Aside from the two glassed-in spaces, a dining room had been added, also with glass walls. Raven Montgomerie’s life was on display, but he figured she never considered that. Some beautiful women loved to put on a show for anyone looking—even Peeping Toms. Still, for someone as gorgeous as Raven, she didn’t live her life on the stage she created here; Trev was willing to bet the Lamborghini on that. Raven was far away from people, so she obviously felt no need to hide behind drapes.
“Where the hell are you, Red?” he asked. “Come out, come out, wherever you are.”
It was exasperating: all these walls of glass and he couldn’t spot her. He knew she was at home. She’d been working on preparation for the gala all day, doing final touches. After supper he’d grown twitchy, so had driven past the banquet hall that her brother, Cian, had rented for Montgomerie Enterprises’ big bash. As he spotted her coming out of the building, Trev swung into a parking lot down the road and watched while she slid into her ancient MGB. Keeping a distance, he followed her until she took the turnoff for this cottage. She was still here. His predator’s sense confirmed that.
Growing impatient, he pushed off his car and trotted toward the cottage. The MGB was parked at the side of the house, attesting to her presence within. Staying to the shadows, Trev circled around the larger greenhouse toward the back of the dwelling. As he passed the far side, he saw Raven. Her face was framed in the kitchen window, an overhead light nearly a spotlight on her. From her movements, he discerned she was washing dishes.
Her face was more than beautiful; it was arresting, with a hint of feline ethereality. While her jaw reflected the same Montgomerie stubbornness as her sisters, the thinness of her countenance softened the effect. Trev shuddered. His whole body cramped with longing.
“Longing?” he said aloud. The word caused him to pause. With any other woman he’d have said lust. Trevelyn Mershan didn’t long for women; he simply wanted to screw them. Once he achieved that aim, they lost any fascination. Longing required more than animal impulse. It spoke of something deeper.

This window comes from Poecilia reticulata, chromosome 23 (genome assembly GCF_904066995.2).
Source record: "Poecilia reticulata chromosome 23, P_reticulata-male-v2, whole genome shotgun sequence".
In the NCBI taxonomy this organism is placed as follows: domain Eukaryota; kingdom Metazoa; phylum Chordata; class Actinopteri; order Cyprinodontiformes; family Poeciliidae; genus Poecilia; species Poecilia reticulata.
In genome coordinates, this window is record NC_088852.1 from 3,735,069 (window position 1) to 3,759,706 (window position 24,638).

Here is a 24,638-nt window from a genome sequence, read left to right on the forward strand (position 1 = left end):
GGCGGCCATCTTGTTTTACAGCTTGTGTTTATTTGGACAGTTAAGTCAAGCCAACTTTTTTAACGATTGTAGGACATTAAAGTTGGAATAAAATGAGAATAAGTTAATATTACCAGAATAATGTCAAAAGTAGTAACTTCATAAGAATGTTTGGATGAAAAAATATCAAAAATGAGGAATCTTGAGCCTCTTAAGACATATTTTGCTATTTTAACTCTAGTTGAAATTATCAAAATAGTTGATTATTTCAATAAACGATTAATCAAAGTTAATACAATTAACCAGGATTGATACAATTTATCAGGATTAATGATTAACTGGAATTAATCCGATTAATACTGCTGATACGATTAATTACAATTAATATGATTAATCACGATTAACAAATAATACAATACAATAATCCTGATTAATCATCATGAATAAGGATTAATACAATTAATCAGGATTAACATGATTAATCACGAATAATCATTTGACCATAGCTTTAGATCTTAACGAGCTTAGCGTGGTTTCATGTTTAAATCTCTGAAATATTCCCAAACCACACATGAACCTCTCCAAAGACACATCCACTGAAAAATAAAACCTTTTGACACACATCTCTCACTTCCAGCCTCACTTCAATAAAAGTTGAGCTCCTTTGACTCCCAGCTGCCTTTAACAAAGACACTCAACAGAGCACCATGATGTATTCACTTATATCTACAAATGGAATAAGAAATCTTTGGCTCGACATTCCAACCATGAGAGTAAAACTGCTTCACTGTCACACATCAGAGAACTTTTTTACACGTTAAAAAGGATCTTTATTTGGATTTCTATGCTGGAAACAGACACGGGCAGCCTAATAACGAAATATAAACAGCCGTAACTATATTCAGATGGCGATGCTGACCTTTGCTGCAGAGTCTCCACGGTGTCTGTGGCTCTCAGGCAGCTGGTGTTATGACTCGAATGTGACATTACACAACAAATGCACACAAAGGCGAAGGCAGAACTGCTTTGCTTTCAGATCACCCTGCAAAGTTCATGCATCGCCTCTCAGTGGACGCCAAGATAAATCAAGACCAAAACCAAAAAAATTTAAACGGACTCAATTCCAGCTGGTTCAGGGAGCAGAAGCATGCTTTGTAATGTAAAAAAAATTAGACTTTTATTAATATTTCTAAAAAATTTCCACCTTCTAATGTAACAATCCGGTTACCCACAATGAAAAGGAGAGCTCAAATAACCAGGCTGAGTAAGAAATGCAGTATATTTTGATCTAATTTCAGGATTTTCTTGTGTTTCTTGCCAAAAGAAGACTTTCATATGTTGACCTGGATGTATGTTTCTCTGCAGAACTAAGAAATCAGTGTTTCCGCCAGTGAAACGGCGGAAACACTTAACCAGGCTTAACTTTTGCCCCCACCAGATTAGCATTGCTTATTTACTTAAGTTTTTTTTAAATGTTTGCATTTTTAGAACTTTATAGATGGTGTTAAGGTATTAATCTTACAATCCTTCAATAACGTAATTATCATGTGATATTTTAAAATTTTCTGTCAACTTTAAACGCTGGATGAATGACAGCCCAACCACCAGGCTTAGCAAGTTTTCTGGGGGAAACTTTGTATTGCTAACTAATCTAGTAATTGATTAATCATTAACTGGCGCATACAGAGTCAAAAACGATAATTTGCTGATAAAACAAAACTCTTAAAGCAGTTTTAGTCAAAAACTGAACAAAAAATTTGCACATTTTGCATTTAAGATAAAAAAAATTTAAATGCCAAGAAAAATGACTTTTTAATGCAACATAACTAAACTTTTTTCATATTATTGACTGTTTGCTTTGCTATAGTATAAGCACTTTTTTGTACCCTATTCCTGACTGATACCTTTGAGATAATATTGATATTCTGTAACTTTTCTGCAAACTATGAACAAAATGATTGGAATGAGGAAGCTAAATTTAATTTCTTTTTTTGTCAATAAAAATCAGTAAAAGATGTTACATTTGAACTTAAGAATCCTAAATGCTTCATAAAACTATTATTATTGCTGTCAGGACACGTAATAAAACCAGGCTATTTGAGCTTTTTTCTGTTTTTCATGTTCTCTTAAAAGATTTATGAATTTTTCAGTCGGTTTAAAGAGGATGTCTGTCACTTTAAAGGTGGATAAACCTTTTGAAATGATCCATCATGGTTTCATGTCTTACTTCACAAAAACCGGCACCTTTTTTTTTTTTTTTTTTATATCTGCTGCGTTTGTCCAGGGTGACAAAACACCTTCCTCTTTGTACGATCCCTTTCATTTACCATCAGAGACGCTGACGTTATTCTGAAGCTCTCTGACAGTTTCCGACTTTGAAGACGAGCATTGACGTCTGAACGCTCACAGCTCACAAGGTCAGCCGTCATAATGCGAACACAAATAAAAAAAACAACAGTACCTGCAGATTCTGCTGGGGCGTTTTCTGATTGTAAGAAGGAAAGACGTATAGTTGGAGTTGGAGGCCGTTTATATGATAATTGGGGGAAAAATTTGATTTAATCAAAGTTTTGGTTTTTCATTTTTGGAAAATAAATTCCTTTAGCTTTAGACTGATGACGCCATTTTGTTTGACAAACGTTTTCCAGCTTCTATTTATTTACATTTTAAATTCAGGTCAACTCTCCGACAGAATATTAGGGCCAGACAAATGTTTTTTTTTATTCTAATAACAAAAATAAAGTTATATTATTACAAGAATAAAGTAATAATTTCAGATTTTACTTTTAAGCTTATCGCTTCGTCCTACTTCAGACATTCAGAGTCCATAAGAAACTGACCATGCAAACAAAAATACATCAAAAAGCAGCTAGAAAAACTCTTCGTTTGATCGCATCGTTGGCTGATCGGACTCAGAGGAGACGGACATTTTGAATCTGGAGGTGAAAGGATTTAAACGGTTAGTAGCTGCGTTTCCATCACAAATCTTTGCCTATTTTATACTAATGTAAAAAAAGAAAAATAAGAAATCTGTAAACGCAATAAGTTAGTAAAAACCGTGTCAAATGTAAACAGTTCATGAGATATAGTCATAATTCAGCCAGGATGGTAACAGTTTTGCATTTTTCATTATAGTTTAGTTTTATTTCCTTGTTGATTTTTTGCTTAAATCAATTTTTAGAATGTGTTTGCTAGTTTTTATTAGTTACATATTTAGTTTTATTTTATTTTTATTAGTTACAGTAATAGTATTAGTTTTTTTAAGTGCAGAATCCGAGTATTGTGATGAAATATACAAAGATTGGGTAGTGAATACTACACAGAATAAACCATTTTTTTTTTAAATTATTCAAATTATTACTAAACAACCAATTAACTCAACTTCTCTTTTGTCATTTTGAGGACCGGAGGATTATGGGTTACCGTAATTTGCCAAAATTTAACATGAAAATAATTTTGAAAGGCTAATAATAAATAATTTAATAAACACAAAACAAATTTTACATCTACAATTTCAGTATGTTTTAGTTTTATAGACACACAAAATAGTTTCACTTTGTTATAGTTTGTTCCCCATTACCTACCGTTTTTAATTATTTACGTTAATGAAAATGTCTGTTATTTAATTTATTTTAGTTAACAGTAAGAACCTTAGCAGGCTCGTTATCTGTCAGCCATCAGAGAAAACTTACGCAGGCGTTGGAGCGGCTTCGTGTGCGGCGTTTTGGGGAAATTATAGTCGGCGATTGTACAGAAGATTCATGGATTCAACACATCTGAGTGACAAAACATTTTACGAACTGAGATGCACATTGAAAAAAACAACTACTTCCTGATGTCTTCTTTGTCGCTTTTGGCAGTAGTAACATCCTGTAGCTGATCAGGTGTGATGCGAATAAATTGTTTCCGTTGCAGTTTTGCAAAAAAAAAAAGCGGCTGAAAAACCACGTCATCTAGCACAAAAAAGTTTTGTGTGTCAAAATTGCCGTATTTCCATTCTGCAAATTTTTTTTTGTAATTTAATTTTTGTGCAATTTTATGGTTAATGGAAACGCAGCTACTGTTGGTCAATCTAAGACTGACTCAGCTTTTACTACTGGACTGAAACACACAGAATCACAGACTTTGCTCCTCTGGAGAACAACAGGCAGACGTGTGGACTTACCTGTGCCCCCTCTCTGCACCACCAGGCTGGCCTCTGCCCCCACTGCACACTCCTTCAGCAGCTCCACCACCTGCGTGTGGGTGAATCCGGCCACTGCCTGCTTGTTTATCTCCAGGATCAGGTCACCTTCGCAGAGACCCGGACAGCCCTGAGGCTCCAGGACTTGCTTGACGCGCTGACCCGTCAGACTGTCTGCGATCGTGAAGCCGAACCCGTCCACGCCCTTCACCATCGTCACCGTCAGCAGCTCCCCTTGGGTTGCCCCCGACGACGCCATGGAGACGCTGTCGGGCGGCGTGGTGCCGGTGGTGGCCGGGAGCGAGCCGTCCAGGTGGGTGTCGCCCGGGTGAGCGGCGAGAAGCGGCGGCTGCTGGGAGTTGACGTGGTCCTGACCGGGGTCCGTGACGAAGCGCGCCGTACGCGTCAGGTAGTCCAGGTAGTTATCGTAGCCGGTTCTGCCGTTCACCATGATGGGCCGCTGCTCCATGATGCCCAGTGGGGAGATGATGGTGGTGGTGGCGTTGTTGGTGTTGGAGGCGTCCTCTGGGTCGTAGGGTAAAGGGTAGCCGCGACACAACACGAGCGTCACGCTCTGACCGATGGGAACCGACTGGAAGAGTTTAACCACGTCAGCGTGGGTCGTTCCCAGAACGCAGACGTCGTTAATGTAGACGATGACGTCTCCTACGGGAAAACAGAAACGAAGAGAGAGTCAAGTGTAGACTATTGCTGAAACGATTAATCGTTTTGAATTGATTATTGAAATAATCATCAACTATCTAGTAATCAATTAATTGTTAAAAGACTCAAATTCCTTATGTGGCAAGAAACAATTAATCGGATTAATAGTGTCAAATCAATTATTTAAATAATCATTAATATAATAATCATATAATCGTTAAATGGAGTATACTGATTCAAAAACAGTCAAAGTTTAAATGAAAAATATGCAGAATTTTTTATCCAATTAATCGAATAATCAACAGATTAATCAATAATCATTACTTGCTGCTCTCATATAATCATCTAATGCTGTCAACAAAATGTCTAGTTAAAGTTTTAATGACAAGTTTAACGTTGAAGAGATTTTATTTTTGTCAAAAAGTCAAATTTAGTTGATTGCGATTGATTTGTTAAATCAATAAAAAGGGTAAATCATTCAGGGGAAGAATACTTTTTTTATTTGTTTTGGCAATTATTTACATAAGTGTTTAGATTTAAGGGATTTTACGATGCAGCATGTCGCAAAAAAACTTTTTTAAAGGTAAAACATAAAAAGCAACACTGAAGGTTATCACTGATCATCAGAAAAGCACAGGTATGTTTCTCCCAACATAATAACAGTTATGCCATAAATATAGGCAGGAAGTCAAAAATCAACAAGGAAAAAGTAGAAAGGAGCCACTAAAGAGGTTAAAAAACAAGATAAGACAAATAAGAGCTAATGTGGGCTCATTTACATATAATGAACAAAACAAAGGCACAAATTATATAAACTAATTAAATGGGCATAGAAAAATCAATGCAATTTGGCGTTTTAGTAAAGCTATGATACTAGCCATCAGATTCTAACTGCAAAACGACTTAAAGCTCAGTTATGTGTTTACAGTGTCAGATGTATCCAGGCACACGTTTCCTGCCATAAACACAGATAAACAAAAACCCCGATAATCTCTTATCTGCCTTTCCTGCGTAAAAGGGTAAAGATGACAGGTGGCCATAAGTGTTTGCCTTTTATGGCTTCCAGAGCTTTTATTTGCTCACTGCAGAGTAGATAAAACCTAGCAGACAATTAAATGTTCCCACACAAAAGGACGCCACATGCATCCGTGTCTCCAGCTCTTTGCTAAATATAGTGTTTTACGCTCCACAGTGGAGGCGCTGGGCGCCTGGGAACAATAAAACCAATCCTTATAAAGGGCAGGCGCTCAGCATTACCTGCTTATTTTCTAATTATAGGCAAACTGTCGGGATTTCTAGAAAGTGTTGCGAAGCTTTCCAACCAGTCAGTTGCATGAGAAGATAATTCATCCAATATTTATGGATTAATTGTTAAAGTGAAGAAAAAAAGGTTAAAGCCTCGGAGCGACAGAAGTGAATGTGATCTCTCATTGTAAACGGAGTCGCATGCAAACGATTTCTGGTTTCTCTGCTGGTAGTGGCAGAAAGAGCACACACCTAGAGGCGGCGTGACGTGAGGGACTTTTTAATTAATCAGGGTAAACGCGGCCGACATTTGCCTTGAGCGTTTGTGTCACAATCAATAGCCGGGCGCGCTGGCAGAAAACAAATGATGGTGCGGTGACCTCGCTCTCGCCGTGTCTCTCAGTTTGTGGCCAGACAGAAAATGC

Music floated through the night, and it took a moment to identify the song coming from the kitchen: “Constant Craving”—an oldie by K. D. Lang. Raven’s mouth moved as she sang along.
Though Trev couldn’t hear her, a shiver slipped up his spine. Yeah, he knew something about constant cravings. Five months of them. Ever since last May, at her grandfather’s funeral. He recalled sitting with his brothers at the rear of that small church, watching the seven Montgomerie sisters in the pews at the front, then later while they exited the ornate building. The memory haunted him. So peculiar: beyond her beauty, there was little about Raven that would normally attract him. No, Raven Montgomerie was
his taste in women. And yet, he’d known in that breathless instant when their eyes collided, outside the ancient Norman kirk, that in five months’ time he’d come for her, though hell should bar the way. She was the key to getting close to the Montgomeries, to finally meting out the long-overdue Mershan vengeance.
An inner voice warned Trev that he and his brothers’ objective had damn little to do with his coming here tonight. A ravenous need was rising in him, something dark, dangerous. A force primeval.
Raven had straight auburn hair that flowed down to the middle of her back. The shade was a bit darker than her twin’s. Right now, it was swept back in a ponytail, making her lovely face appear even younger. Trev wanted to go inside to her, to pull that black velvet band from around those dark red tresses, feel their heavy weight in his hands, then yank her head back and kiss her—kiss her until…until what? Until he woke up Sleeping Beauty.
She was hiding from the world here. She skirted along life’s edges, not putting her emotions out there, never taking risks.
“Too bad, Red. Life’s for the meat-eaters.” Trev smiled, feeling much like a wolf targeting a choice lamb to single out from the flock.
Raven reached up, snapped out the light above and moved away from the casement. It annoyed Trev he could no longer see her. Prickly, impatient compulsion crawled over his skin. He inched closer to the house, daring to go right up to the wall and look into the kitchen window. Inside, Raven was bent over, pouring dry cat food from a big bag into two bowls. The way those stretch jeans molded across her derrière riveted his attention, leading him to envision walking up behind her and running his hands over those curves. So intense was his fantasy, it took him a minute to notice the fat cats at her feet: one grey and one marmalade rubbed against her calves, meowing.
Trev almost laughed aloud as a new creature appeared: a seagull hopped up and began stealing pieces of food from the cats’ bowls. Hopped—because the silly bird only had one leg. The scene grew even more surrealistic when a fat black dog wandered in from the greenhouse. Trev blinked thrice, having a hard time believing his eyes. No, it wasn’t a dog but a tiny pony!
He shook his head as Raven sighed. “Come on, Marvin,” she ordered—though Trev was unsure whether she addressed the bird or the equine. “You know you’re not allowed in the main house. Just the greenhouse.” Then, leaving the cats and the seagull chowing down, she marched Marvin the Pony to the back of the house.